Actinic Keratosis: Those Scaly Skin Patches

Meet George. He is 55-years old and really enjoys his time in the sun. George came to the office complaining about scaly discolored areas of skin on his face—each less than an inch across. George also pointed to a slightly discolored rash on his skin that showed some redness and puffiness and generally looked irritated.

Actinic Keratosis: Those Scaly Skin Patches 

Photo. Actinic keratosis shown on the forehead.

George has what is called diffuse actinic keratosis on his face.

Here’s what we know.

Actinic keratosis is a crusty, scaly growth caused by damage from too much exposure to ultraviolet (UV) radiation. It usually affects older adults. Its appearance is a clear biologic signal of too much exposure to sun over the years.

In addition to the face, actinic keratosis can appear on other skin surfaces. These include lips, ears, back of hands, scalp, forearms, and neck. Further examination of George reveals patches on his forehead, as shown in the photo.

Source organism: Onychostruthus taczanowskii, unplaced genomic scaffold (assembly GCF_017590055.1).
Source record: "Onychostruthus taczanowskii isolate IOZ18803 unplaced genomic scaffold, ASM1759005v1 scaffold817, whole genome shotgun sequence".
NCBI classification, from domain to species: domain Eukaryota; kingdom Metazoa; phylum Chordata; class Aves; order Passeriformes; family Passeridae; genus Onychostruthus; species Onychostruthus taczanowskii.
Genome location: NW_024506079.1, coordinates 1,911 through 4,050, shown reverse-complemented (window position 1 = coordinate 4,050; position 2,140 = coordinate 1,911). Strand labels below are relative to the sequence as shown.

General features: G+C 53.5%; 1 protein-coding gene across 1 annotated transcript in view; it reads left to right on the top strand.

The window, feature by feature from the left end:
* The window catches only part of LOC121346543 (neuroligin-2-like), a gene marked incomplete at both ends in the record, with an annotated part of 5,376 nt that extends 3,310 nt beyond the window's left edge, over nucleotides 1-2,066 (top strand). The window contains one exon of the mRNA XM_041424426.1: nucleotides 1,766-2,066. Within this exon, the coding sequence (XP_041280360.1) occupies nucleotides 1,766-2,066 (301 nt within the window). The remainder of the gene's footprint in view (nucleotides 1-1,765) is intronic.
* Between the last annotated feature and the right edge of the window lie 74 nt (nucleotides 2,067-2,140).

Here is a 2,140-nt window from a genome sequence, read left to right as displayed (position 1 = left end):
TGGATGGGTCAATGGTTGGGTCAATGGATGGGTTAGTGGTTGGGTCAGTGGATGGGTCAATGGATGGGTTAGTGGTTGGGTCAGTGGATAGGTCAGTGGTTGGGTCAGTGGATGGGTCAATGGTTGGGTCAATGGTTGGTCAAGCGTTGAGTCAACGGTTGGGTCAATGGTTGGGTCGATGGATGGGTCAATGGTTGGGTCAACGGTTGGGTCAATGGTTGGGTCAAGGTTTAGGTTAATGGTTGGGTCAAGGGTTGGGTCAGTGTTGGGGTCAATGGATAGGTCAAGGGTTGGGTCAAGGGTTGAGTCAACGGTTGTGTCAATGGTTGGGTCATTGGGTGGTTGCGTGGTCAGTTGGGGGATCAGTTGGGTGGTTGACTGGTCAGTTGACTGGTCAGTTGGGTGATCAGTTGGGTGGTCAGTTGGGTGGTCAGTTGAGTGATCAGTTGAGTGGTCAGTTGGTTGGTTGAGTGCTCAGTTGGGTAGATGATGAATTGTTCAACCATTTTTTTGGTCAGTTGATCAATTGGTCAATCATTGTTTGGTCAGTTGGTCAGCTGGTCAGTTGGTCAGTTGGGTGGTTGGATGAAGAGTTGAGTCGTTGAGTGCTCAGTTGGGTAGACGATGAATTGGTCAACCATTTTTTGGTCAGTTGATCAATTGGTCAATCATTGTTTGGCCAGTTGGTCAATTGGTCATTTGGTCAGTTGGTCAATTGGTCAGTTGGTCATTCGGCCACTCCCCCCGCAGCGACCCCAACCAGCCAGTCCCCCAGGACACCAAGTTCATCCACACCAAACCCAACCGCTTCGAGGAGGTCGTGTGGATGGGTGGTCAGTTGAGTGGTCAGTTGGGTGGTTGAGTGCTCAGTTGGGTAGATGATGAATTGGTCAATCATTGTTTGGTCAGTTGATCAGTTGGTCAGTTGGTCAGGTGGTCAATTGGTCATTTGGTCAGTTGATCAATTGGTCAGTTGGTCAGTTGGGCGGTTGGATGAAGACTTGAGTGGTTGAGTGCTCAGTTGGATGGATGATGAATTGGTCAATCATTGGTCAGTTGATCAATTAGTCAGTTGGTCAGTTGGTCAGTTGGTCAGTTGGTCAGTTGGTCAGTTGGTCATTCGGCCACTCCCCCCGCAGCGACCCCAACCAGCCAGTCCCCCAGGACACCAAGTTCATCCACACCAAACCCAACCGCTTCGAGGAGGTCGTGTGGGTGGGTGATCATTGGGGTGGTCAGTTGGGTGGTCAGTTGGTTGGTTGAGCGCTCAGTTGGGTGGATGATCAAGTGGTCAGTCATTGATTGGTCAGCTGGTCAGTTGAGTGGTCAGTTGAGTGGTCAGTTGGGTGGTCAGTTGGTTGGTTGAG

Skin damage due to actinic keratosis may take years to develop; and over time, these rough, scaly skin patch become enlarged. Generally, there are no other signs or symptoms. However, it is important not to ignore them because basal cell carcinoma and melanoma can develop.

What to do.

If you see changes in your skin that are bothersome and may be growing over time, make an appointment with a qualified dermatologist as soon as you notice new or changing patches on your skin. The providers at Aesthetic Dermatology and Skin Cancer: Jeffrey H. Binstock, M.D., will perform a thorough skin exam and recommend treatment.

Many topical treatments are available, including 5-flourouracil, Aldara® Cream, Picato® Gel, liquid nitrogen, and photodynamic (“blue-light”) therapy. The best one for you will depend on different factors, including:

  • Severity/extent of the clinical presentation
  • Downtime and tolerability
  • Logistics
  • Cost

For a consultation and more information, contact Aesthetic Dermatology and Skin Cancer: Jeffrey H. Binstock, M.D. Dr. Binstock and Physician Assistant Stephanie Cullinane will answer your questions. Call our office in Mill Valley 415 383 5475.

Actinic Keratosis: Those Scaly Skin Patches Jeffrey H. Binstock, MD is a Fellow of:

Actinic Keratosis: Those Scaly Skin Patches  Actinic Keratosis: Those Scaly Skin Patches  Actinic Keratosis: Those Scaly Skin Patches 

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